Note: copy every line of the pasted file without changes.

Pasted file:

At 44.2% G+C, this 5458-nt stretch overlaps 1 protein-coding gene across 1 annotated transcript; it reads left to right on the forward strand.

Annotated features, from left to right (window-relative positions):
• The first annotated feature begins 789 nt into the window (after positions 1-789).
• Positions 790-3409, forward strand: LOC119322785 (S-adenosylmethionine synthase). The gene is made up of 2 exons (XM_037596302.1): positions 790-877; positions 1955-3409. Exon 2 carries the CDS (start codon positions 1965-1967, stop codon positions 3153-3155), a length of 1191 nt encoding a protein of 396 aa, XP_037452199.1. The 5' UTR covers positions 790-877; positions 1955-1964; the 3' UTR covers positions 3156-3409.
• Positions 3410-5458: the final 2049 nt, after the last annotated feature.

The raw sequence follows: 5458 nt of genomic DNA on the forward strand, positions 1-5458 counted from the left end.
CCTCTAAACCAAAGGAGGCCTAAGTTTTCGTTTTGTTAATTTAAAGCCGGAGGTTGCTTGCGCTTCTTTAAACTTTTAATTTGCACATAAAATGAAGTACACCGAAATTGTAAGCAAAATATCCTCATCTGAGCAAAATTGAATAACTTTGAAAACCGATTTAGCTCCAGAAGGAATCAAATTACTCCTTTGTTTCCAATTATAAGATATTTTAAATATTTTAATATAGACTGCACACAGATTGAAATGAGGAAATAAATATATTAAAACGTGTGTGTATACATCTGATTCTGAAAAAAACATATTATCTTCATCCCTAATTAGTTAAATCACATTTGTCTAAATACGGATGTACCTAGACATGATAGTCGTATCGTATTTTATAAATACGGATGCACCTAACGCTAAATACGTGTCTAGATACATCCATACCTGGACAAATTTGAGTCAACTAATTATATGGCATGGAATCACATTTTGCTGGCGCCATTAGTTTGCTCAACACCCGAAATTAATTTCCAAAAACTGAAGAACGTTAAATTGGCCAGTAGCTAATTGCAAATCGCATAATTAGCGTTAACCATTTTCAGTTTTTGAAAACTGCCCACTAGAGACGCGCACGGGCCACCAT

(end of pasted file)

At 44.2% G+C, this 5458-nt stretch overlaps 1 protein-coding gene across 1 annotated transcript; it reads left to right on the forward strand.

Annotated features, from left to right (window-relative positions):
• The first annotated feature begins 789 nt into the window (after positions 1-789).
• Positions 790-3409, forward strand: LOC119322785 (S-adenosylmethionine synthase). The gene is made up of 2 exons (XM_037596302.1): positions 790-877; positions 1955-3409. Exon 2 carries the CDS (start codon positions 1965-1967, stop codon positions 3153-3155), a length of 1191 nt encoding a protein of 396 aa, XP_037452199.1. The 5' UTR covers positions 790-877; positions 1955-1964; the 3' UTR covers positions 3156-3409.
• Positions 3410-5458: the final 2049 nt, after the last annotated feature.

The raw sequence follows: 5458 nt of genomic DNA on the forward strand, positions 1-5458 counted from the left end.
CCTCTAAACCAAAGGAGGCCTAAGTTTTCGTTTTGTTAATTTAAAGCCGGAGGTTGCTTGCGCTTCTTTAAACTTTTAATTTGCACATAAAATGAAGTACACCGAAATTGTAAGCAAAATATCCTCATCTGAGCAAAATTGAATAACTTTGAAAACCGATTTAGCTCCAGAAGGAATCAAATTACTCCTTTGTTTCCAATTATAAGATATTTTAAATATTTTAATATAGACTGCACACAGATTGAAATGAGGAAATAAATATATTAAAACGTGTGTGTATACATCTGATTCTGAAAAAAACATATTATCTTCATCCCTAATTAGTTAAATCACATTTGTCTAAATACGGATGTACCTAGACATGATAGTCGTATCGTATTTTATAAATACGGATGCACCTAACGCTAAATACGTGTCTAGATACATCCATACCTGGACAAATTTGAGTCAACTAATTATATGGCATGGAATCACATTTTGCTGGCGCCATTAGTTTGCTCAACACCCGAAATTAATTTCCAAAAACTGAAGAACGTTAAATTGGCCAGTAGCTAATTGCAAATCGCATAATTAGCGTTAACCATTTTCAGTTTTTGAAAACTGCCCACTAGAGACGCGCACGGGCCACCAT